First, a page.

Orders for long-lasting manufactured goods rose 2.9 percent in December, the fastest pace since June and another sign of strength for American industry, the Commerce Department said Friday.
Orders were lifted by a 15.9 percent surge in demand for civilian aircraft and aviation parts, which can bounce around from month to month. Excluding the volatile transportation sector, orders increased 0.6 percent in December.
Overall orders for durable goods, which are meant to last at least three years, have risen in four the last five months and were up 5.8 percent for the full year 2017, best in six years.
Still, a category that measures business investment — orders for nondefense capital goods excluding aircraft — dipped 0.3 percent in December.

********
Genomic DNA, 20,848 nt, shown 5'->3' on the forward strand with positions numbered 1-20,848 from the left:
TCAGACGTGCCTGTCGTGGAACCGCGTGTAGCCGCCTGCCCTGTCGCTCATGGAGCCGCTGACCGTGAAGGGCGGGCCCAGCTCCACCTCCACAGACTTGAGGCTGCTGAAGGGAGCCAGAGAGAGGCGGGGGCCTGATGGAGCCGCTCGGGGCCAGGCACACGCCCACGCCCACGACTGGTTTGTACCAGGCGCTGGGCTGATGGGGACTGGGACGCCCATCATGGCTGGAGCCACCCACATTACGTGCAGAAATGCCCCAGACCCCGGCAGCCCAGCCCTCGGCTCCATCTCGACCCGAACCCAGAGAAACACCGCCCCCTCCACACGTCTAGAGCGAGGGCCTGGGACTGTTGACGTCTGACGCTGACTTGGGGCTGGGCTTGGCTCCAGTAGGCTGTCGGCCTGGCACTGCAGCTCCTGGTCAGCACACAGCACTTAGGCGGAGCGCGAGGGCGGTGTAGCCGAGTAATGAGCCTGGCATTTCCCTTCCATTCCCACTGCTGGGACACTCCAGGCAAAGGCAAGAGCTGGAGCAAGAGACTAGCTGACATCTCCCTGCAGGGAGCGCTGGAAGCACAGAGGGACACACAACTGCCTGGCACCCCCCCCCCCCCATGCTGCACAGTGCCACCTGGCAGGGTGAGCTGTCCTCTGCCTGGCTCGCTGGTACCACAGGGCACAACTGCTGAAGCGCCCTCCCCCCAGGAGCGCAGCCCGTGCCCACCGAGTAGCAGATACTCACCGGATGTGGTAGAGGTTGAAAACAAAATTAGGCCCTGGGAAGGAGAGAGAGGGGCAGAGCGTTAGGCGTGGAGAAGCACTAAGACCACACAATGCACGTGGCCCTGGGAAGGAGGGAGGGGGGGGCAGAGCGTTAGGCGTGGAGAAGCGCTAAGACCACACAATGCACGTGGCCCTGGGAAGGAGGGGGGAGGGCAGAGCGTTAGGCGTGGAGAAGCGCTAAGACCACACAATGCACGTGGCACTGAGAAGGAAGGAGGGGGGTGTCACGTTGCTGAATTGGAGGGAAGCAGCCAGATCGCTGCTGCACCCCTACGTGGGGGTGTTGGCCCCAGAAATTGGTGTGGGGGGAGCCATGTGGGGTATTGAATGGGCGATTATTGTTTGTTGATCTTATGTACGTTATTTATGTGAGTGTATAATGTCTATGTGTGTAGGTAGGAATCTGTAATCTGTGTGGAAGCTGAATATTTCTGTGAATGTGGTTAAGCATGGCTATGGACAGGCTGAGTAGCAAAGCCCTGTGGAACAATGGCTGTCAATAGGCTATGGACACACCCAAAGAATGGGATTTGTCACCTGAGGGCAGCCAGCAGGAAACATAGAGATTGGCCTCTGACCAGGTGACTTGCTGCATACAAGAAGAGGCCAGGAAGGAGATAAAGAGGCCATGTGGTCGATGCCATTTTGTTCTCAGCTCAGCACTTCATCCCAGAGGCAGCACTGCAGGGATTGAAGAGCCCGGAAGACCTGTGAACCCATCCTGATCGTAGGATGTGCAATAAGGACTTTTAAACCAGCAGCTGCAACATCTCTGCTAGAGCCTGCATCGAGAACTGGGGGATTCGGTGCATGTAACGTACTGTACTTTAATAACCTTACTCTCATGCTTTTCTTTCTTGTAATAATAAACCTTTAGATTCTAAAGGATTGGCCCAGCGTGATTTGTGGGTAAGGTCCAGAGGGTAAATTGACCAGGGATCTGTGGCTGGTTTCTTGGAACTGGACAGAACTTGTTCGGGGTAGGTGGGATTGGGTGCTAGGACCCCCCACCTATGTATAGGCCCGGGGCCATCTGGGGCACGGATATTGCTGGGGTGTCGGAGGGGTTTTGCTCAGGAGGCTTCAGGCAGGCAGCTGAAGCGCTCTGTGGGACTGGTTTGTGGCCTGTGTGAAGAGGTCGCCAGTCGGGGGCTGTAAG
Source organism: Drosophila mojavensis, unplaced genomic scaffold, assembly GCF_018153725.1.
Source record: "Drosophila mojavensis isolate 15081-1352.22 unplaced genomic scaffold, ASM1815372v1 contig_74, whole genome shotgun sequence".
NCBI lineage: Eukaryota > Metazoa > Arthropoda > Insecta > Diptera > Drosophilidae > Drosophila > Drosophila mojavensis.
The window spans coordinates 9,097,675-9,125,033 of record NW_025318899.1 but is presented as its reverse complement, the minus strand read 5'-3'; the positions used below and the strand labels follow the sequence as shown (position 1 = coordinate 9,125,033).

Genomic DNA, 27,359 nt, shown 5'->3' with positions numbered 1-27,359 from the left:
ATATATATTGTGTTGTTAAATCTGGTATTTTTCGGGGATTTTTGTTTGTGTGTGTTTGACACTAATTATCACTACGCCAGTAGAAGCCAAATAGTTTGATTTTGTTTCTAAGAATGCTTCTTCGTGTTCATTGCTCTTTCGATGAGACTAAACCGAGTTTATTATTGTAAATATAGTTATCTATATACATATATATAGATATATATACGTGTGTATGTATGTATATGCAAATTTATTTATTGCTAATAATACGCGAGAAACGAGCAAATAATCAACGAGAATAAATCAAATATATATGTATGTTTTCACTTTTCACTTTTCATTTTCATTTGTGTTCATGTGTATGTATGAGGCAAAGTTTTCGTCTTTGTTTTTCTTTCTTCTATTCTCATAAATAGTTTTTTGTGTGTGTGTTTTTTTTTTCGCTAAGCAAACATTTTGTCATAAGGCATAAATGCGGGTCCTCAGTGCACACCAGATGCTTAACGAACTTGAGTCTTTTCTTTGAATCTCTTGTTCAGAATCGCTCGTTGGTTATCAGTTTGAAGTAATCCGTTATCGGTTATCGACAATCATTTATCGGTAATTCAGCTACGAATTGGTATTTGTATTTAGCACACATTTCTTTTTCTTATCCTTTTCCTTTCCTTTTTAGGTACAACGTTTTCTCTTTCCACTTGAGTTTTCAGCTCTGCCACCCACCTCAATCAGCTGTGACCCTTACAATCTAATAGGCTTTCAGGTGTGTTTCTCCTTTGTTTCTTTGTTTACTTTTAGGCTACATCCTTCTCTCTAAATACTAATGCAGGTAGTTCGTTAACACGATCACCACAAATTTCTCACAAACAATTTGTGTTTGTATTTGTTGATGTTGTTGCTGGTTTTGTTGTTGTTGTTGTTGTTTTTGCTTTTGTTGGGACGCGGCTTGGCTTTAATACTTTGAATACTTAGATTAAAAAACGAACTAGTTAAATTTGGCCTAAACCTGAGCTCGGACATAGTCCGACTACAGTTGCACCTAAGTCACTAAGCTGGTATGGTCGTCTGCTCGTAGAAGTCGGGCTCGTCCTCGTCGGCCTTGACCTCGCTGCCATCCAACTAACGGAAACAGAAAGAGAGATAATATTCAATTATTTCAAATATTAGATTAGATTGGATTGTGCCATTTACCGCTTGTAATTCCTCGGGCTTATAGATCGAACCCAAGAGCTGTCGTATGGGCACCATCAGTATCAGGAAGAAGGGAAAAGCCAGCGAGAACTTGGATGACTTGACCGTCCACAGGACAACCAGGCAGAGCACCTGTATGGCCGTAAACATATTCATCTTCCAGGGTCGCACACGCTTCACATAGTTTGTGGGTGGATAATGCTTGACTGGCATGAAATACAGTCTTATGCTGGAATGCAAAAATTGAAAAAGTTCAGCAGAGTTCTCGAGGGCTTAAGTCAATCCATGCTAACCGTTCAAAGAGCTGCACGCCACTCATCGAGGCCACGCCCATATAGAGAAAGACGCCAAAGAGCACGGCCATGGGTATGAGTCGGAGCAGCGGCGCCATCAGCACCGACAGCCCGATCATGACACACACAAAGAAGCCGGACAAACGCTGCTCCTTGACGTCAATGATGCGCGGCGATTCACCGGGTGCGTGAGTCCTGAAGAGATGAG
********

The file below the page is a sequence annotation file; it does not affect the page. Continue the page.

American manufacturers are benefiting from a pickup in global economic growth and a weaker dollar, which makes U.S. goods less expensive in foreign markets.
--The Commerce Department upgraded the November increase in durable goods orders to 1.7 percent from the 1.3 percent gain it originally reported.
--Orders for computers dropped 4.4 percent, second straight monthly drop.
--Machinery orders rose 0.6 percent last month after being flat in November.
-- Orders for cars, trucks and auto parts rose 0.4 percent, decelerating after gains of 2 percent in November and 1.5 percent in October.